Rachael Orr, CEO of PlaceShapers, explains why resident involvement is the only way to net zero success.
13 July 2021 more...
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PlaceShapers annual member conference, held on 16th November, the exact day the BBC film Cathy Come Home was aired 50 years ago, assessed how much has changed and committed to ‘strain every sinew’ to build the homes the country needs and support the homeless.
PlaceShapers track record of building homes – with at least 32,000 more being built – and supporting the most vulnerable is part of the solution to growing homelessness and inequality.
Opening the conference PlaceShapers chair Sinead Butters said: “With homelessness shamefully increasing to eye watering levels, the most vulnerable in society at risk of seemingly random ill-considered policy shifts, and a housing crisis front and centre, maybe things aren't that much different at all. We are people of action. We care passionately about our customers and tenants, about our neighbourhoods and communities because we are our communities. We shape our services around the people we support, and we work hard to ensure that their voice is heard.
“We know that we deliver important lasting impact, and that impact takes many forms, and with independent boards we chose our path. We know that there is a housing crisis, that we need to strain every sinew to build more of all tenures. To deliver local housing for local people with our local authority partners.
Street homeless theatre company Cardboard Citizens’ performance of ‘Your Options’ was the focal point part of a panel discussion of PlaceShapers role in tackling homelessness in 2016 (production pictured top and panel pictured middle on right).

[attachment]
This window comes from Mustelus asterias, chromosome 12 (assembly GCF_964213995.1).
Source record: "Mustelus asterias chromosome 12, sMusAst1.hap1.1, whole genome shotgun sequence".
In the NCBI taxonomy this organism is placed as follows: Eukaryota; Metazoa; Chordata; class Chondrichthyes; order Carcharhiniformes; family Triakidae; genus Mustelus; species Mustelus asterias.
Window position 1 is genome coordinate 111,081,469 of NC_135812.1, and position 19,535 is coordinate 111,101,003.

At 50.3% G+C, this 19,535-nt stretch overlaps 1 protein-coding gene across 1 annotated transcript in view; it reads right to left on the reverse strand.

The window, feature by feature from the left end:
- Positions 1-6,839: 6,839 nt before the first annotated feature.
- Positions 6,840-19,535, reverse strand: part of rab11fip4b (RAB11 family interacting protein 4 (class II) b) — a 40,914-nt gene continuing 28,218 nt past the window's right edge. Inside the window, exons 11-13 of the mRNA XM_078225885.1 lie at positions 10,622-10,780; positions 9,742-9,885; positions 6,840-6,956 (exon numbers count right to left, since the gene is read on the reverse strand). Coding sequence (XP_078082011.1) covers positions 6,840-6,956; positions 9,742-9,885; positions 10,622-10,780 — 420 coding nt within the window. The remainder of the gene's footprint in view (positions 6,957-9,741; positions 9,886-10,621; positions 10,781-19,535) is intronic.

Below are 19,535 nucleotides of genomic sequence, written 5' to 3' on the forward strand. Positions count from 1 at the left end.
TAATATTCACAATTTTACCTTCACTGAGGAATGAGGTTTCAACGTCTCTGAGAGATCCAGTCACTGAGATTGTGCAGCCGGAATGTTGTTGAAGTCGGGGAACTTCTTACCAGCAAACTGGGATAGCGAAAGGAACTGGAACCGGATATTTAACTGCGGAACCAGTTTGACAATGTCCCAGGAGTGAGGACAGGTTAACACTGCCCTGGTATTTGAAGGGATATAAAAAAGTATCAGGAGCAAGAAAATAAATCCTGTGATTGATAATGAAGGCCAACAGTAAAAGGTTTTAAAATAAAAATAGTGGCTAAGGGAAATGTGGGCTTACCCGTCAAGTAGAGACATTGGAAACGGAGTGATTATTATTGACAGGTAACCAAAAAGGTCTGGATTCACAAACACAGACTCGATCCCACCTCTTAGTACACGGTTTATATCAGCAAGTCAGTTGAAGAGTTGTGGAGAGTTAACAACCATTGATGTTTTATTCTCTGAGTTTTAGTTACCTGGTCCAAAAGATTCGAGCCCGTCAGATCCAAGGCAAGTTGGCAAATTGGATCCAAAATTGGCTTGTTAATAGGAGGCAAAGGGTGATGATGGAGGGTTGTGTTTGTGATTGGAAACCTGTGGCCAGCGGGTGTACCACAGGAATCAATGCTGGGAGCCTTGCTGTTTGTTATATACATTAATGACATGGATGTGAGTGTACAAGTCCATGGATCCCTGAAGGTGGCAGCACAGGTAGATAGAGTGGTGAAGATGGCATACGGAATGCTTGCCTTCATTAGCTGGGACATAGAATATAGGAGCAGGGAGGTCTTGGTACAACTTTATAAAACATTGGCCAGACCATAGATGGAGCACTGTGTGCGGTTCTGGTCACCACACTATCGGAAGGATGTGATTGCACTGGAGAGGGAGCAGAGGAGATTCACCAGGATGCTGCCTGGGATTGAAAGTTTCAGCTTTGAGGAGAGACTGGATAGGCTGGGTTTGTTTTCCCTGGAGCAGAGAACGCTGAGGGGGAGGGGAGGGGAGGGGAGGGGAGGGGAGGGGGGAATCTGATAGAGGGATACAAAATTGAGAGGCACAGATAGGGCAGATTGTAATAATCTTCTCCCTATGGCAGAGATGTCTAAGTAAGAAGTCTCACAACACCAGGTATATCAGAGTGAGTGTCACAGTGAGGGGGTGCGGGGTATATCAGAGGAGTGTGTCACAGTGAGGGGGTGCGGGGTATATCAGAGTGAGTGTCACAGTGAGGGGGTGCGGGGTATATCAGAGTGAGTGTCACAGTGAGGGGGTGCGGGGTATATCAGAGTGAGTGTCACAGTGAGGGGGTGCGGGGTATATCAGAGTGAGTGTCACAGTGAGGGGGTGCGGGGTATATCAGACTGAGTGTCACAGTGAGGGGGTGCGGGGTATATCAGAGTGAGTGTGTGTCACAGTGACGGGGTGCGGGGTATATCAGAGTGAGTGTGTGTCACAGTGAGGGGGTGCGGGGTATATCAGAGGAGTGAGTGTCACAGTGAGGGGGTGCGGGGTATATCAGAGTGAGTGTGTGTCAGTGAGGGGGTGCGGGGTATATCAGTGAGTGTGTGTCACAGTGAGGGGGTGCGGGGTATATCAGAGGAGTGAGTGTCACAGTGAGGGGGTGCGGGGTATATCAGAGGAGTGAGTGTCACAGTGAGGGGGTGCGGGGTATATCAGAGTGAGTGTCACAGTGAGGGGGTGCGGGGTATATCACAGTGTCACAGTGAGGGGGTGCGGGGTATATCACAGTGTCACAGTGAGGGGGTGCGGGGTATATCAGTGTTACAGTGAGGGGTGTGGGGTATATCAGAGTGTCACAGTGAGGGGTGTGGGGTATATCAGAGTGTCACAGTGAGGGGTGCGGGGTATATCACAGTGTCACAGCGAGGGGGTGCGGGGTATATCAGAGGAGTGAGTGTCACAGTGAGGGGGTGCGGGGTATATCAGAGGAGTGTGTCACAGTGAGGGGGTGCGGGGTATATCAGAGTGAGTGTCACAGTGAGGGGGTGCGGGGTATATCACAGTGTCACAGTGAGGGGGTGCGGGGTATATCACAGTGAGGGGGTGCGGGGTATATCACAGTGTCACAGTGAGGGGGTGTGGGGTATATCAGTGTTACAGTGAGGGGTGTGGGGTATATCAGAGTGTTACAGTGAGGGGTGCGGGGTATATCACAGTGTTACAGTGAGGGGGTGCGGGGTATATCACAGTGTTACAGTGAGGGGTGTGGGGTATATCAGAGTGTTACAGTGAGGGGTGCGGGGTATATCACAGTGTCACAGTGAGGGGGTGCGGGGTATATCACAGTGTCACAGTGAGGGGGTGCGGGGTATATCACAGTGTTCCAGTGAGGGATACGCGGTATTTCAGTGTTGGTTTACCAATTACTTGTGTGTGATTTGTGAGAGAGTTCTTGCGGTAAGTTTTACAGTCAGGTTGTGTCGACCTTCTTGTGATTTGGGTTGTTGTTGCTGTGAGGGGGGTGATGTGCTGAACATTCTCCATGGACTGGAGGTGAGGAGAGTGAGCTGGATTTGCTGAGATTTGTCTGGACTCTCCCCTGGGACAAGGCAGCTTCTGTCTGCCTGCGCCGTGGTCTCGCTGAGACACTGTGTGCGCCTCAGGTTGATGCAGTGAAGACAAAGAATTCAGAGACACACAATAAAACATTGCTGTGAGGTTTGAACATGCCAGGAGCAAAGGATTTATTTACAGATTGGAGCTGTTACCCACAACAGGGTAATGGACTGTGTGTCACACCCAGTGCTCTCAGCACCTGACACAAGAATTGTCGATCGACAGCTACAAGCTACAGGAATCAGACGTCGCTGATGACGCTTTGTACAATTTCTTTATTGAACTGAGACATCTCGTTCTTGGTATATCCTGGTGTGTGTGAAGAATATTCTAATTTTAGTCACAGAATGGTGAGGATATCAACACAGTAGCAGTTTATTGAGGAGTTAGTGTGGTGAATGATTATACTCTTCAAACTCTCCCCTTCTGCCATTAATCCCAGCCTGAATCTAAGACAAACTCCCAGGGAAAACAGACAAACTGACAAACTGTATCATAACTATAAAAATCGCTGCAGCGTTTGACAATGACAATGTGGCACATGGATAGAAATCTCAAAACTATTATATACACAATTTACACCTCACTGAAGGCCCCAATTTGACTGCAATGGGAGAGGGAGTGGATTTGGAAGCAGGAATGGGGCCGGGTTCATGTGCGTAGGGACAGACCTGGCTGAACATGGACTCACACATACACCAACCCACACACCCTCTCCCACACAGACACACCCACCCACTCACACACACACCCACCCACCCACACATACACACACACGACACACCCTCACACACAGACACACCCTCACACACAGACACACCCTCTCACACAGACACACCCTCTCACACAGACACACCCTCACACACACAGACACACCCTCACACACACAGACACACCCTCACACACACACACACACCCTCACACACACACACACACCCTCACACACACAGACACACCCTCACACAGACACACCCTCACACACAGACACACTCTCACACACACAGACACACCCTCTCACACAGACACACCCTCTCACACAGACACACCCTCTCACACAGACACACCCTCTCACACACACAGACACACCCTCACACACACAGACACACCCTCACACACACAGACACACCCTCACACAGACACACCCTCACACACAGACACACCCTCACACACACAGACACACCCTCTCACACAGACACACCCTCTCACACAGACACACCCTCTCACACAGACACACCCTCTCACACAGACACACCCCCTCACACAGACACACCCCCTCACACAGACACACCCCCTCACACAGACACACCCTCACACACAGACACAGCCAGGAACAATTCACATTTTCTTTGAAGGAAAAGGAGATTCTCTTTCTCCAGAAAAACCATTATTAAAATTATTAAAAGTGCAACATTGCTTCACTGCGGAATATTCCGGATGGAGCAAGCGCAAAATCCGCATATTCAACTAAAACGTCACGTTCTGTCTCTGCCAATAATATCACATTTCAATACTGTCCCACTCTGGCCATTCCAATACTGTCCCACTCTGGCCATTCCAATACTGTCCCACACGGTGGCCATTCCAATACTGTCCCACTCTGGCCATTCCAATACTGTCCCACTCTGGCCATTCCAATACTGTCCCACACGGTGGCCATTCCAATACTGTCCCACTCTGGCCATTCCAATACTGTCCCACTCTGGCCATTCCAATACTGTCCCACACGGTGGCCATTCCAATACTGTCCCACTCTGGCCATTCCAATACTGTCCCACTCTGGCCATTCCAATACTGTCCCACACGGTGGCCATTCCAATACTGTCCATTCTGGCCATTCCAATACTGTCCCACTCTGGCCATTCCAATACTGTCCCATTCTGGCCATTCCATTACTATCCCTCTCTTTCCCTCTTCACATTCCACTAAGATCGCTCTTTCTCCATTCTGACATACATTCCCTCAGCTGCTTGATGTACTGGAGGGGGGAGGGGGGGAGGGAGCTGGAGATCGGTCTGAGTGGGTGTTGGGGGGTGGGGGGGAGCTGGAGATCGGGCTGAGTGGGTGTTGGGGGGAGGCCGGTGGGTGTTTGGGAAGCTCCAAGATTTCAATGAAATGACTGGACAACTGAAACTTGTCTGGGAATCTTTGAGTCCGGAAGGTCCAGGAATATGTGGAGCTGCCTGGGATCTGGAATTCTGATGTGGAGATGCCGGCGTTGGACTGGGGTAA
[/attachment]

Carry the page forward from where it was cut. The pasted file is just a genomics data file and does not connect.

Jon Sparkes, CEO of Crisis, talked of the homelessness marches in London in the year following Cathy Come Home which gave impetus to legislation in the 1970s to protect homeless families and his hopes that the new Homelessness Reduction Bill will provide much needed improved support for the single homeless in the light of shocking increases in rough sleeping
Campbell Robb, CEO, Shelter expressed sadness that Shelter still needed to exist after 50 years and said that while progress had been made “Every statistic that we look at Shelter is going the wrong way.” He called on housing associations to reflect on their core purpose and do everything possible to provide more genuinely affordable homes.
David Bogle, CEO, Hightown, and chair of Homes for Cathy (20 housing associations formed in the period of Cathy Come Home) said it was the enduring value of PlaceShapers which meant we were making a difference. He said: “Going forward we needed to build more homes and hostels and look at all ways we can to house more homeless people.”
Philippa Jones, CEO, Bromford said; “We have to be bigger and braver in conversations with local authority partners about housing homeless people.”
The context and political environment was given by Professor Danny Dorling, from Oxford University’s School of Geography & the Environment. He highlighted growing economic and housing inequalities and “flatlining” mortgage approvals and said: “Theresa May's government appears more disposed towards housing associations than the Cameron administration with warmer words about flexibility of support and hints that policy that promoted home ownership alone is now recognised to be flawed. Other European countries succeed with a high proportion of people enjoying good quality renting.
“The autumn statement on 23 November will be the test of this along with a promised white paper that will set out a more comprehensive policy approach. Whether that turns out to be genuinely comprehensive and of a long-term nature that would attract wider political support remains to be seen.”
Julian Ashby, Chair of the Homes and Communities Regulation Committee, said that there was no bigger or more articulate advocate of the benefits of a diverse sector than PlaceShapers and welcomed the network’s involvement in a new model to better demonstrate sector efficiency in delivering new homes and added value services.
The ninth conference concluded with Lucy Adams, former head of human resources and communication at the BBC and now managing director of Firehouse, who inspired members with her thoughts on effective approaches to employee engagement.